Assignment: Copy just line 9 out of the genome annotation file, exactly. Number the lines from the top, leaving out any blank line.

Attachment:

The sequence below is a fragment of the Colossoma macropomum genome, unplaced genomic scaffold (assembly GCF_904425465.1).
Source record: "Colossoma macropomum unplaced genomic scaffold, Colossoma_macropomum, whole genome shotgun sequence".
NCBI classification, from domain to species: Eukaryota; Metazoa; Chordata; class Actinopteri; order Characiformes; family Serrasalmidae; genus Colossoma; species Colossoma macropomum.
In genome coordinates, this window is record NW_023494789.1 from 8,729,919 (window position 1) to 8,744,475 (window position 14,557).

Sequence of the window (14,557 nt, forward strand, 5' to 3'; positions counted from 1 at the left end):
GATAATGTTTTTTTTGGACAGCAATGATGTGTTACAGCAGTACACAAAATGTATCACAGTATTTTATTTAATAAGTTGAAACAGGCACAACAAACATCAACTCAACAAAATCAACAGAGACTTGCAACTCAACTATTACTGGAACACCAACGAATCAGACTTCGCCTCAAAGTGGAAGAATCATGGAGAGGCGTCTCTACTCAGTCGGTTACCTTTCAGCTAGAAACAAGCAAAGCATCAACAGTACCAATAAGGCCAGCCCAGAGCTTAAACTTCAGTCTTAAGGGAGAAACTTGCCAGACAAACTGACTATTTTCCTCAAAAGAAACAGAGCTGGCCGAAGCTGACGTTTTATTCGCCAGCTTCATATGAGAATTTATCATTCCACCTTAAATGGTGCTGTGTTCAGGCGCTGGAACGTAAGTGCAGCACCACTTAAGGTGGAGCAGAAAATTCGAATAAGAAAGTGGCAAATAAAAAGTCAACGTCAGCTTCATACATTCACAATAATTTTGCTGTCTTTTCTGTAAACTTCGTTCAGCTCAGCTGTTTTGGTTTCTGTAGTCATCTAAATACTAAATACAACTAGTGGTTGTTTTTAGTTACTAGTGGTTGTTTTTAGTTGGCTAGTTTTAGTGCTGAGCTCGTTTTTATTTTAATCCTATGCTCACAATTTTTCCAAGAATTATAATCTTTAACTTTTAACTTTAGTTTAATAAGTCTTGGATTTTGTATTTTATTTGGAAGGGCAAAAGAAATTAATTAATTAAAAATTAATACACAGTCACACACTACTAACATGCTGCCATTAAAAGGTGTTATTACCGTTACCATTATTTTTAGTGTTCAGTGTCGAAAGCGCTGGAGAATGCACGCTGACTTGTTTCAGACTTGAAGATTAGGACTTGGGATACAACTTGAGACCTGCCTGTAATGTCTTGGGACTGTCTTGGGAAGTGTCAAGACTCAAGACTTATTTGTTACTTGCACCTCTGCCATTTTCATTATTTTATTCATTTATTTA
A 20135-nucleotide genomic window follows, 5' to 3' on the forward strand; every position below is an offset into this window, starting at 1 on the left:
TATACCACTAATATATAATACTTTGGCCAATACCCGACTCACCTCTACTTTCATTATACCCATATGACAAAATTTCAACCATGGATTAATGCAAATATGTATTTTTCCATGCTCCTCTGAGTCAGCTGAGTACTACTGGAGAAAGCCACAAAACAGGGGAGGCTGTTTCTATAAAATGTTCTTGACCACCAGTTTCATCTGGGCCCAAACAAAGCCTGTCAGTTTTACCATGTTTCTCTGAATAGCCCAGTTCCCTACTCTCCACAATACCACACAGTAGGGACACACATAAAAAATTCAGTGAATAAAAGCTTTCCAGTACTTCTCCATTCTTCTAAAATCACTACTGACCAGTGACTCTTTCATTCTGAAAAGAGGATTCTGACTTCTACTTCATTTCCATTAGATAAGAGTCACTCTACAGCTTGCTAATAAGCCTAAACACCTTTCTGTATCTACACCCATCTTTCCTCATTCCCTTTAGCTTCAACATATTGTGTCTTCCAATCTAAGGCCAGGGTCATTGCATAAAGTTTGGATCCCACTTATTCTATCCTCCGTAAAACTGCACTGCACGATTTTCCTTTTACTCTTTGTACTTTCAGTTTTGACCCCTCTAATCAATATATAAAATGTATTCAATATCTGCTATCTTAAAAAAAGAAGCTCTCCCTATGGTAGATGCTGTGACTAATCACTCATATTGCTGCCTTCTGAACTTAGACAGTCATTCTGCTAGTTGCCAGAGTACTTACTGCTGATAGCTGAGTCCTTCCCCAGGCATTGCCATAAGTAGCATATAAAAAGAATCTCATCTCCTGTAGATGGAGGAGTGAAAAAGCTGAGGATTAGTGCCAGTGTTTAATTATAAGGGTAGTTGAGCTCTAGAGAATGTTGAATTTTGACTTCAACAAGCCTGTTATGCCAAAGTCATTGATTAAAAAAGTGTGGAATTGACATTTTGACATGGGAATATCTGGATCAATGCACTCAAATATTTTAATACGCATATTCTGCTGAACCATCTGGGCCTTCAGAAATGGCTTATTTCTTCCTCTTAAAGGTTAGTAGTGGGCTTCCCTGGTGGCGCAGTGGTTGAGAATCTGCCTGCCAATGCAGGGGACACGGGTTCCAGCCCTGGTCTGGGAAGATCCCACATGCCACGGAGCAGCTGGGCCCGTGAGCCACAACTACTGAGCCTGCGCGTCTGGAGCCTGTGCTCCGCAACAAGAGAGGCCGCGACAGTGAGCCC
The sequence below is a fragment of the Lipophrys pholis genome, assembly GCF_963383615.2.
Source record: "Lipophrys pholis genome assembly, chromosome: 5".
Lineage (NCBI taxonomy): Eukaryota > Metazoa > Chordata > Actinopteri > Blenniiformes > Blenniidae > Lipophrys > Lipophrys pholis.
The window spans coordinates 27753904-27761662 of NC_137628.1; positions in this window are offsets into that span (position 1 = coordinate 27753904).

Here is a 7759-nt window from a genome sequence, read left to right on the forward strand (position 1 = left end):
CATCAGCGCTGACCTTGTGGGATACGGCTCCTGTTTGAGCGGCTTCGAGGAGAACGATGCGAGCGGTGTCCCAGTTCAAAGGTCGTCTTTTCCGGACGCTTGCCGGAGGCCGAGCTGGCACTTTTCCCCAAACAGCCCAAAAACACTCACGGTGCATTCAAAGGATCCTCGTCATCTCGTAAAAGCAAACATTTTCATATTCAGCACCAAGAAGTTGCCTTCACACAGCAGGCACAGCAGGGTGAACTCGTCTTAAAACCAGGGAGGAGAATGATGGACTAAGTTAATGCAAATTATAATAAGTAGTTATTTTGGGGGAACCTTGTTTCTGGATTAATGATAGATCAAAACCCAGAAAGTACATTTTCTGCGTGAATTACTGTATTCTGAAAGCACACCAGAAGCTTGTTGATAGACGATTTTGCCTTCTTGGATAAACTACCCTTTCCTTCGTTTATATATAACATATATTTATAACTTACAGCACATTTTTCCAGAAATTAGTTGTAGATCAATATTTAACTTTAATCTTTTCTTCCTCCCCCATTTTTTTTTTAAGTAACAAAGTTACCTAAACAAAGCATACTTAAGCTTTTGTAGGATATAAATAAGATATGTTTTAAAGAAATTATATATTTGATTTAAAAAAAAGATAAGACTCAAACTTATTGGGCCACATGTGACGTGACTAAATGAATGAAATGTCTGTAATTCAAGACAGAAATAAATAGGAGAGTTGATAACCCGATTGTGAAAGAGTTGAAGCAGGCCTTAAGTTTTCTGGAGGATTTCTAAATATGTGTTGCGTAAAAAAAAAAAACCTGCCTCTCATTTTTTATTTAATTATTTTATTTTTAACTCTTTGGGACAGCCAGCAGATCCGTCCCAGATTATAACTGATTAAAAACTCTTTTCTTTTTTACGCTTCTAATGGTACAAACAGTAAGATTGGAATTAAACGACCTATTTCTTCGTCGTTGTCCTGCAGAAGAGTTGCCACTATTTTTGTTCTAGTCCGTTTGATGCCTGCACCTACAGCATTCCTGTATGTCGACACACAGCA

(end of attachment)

The sequence below is a fragment of the Lipophrys pholis genome, assembly GCF_963383615.2.